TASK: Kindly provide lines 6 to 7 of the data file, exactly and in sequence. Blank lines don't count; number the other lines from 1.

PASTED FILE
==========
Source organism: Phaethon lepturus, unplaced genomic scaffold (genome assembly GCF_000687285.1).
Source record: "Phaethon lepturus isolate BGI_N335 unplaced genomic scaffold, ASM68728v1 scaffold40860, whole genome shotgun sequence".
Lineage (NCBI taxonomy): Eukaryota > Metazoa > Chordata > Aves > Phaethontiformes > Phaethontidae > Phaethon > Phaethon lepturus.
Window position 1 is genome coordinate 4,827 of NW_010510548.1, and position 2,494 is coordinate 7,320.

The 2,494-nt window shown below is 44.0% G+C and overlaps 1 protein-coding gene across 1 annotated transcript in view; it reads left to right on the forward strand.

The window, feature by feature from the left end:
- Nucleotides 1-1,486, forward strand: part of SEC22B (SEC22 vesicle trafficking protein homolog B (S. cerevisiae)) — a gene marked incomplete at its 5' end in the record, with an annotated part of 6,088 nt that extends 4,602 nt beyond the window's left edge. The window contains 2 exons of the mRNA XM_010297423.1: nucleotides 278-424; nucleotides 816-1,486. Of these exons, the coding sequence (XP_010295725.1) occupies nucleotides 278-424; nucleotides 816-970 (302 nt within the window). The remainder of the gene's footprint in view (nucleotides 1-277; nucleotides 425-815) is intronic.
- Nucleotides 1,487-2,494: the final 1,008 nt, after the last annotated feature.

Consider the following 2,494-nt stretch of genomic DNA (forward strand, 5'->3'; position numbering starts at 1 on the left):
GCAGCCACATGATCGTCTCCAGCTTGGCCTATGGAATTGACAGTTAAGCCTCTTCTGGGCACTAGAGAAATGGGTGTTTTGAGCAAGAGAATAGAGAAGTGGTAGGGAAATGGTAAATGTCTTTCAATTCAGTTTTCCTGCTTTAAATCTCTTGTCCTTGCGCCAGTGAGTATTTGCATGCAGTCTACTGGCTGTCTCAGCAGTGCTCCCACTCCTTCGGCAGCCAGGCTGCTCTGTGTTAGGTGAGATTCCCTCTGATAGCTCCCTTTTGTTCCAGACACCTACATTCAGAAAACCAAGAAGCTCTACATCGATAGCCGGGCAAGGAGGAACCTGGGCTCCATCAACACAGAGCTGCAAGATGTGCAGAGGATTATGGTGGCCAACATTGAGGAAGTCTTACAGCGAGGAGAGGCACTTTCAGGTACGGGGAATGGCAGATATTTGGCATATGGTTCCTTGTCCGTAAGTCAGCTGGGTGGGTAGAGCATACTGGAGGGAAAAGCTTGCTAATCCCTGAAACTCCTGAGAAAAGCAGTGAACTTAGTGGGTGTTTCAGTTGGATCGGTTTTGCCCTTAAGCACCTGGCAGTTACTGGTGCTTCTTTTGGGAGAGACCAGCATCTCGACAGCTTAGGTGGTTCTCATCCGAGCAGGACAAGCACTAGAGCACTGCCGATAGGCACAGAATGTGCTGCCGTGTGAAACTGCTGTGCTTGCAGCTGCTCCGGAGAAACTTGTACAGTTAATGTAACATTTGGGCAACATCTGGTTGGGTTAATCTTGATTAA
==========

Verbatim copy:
The window, feature by feature from the left end:
- Nucleotides 1-1,486, forward strand: part of SEC22B (SEC22 vesicle trafficking protein homolog B (S. cerevisiae)) — a gene marked incomplete at its 5' end in the record, with an annotated part of 6,088 nt that extends 4,602 nt beyond the window's left edge. The window contains 2 exons of the mRNA XM_010297423.1: nucleotides 278-424; nucleotides 816-1,486. Of these exons, the coding sequence (XP_010295725.1) occupies nucleotides 278-424; nucleotides 816-970 (302 nt within the window). The remainder of the gene's footprint in view (nucleotides 1-277; nucleotides 425-815) is intronic.